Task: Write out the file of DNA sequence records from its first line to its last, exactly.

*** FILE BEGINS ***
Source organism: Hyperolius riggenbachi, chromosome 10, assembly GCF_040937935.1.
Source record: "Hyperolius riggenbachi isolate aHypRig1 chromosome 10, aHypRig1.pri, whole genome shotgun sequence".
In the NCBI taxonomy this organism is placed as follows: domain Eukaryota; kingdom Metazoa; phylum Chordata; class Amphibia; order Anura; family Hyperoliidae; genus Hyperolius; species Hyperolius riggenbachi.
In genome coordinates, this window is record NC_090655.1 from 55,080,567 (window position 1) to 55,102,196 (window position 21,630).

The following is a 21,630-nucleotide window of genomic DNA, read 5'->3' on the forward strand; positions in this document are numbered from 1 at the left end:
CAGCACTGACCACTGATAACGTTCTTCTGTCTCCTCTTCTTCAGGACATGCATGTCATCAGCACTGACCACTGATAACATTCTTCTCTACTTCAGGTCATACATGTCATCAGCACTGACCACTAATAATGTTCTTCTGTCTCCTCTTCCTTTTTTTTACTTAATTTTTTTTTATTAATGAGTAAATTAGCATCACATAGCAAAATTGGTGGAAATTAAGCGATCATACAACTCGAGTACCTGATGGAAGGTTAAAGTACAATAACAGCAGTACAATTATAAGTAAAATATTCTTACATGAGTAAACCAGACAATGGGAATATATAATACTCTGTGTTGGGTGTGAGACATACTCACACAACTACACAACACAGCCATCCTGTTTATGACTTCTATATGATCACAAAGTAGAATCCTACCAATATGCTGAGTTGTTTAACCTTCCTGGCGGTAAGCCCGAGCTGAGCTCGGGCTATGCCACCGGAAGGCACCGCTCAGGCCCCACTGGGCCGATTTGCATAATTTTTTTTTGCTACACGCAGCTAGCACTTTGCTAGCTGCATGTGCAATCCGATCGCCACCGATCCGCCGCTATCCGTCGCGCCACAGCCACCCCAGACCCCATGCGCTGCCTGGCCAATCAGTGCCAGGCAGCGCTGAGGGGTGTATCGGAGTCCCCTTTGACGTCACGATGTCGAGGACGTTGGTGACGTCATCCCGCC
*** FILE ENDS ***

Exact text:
Source organism: Hyperolius riggenbachi, chromosome 10, assembly GCF_040937935.1.
Source record: "Hyperolius riggenbachi isolate aHypRig1 chromosome 10, aHypRig1.pri, whole genome shotgun sequence".
In the NCBI taxonomy this organism is placed as follows: domain Eukaryota; kingdom Metazoa; phylum Chordata; class Amphibia; order Anura; family Hyperoliidae; genus Hyperolius; species Hyperolius riggenbachi.
In genome coordinates, this window is record NC_090655.1 from 55,080,567 (window position 1) to 55,102,196 (window position 21,630).

The following is a 21,630-nucleotide window of genomic DNA, read 5'->3' on the forward strand; positions in this document are numbered from 1 at the left end:
CAGCACTGACCACTGATAACGTTCTTCTGTCTCCTCTTCTTCAGGACATGCATGTCATCAGCACTGACCACTGATAACATTCTTCTCTACTTCAGGTCATACATGTCATCAGCACTGACCACTAATAATGTTCTTCTGTCTCCTCTTCCTTTTTTTTACTTAATTTTTTTTTATTAATGAGTAAATTAGCATCACATAGCAAAATTGGTGGAAATTAAGCGATCATACAACTCGAGTACCTGATGGAAGGTTAAAGTACAATAACAGCAGTACAATTATAAGTAAAATATTCTTACATGAGTAAACCAGACAATGGGAATATATAATACTCTGTGTTGGGTGTGAGACATACTCACACAACTACACAACACAGCCATCCTGTTTATGACTTCTATATGATCACAAAGTAGAATCCTACCAATATGCTGAGTTGTTTAACCTTCCTGGCGGTAAGCCCGAGCTGAGCTCGGGCTATGCCACCGGAAGGCACCGCTCAGGCCCCACTGGGCCGATTTGCATAATTTTTTTTTGCTACACGCAGCTAGCACTTTGCTAGCTGCATGTGCAATCCGATCGCCACCGATCCGCCGCTATCCGTCGCGCCACAGCCACCCCAGACCCCATGCGCTGCCTGGCCAATCAGTGCCAGGCAGCGCTGAGGGGTGTATCGGAGTCCCCTTTGACGTCACGATGTCGAGGACGTTGGTGACGTCATCCCGCC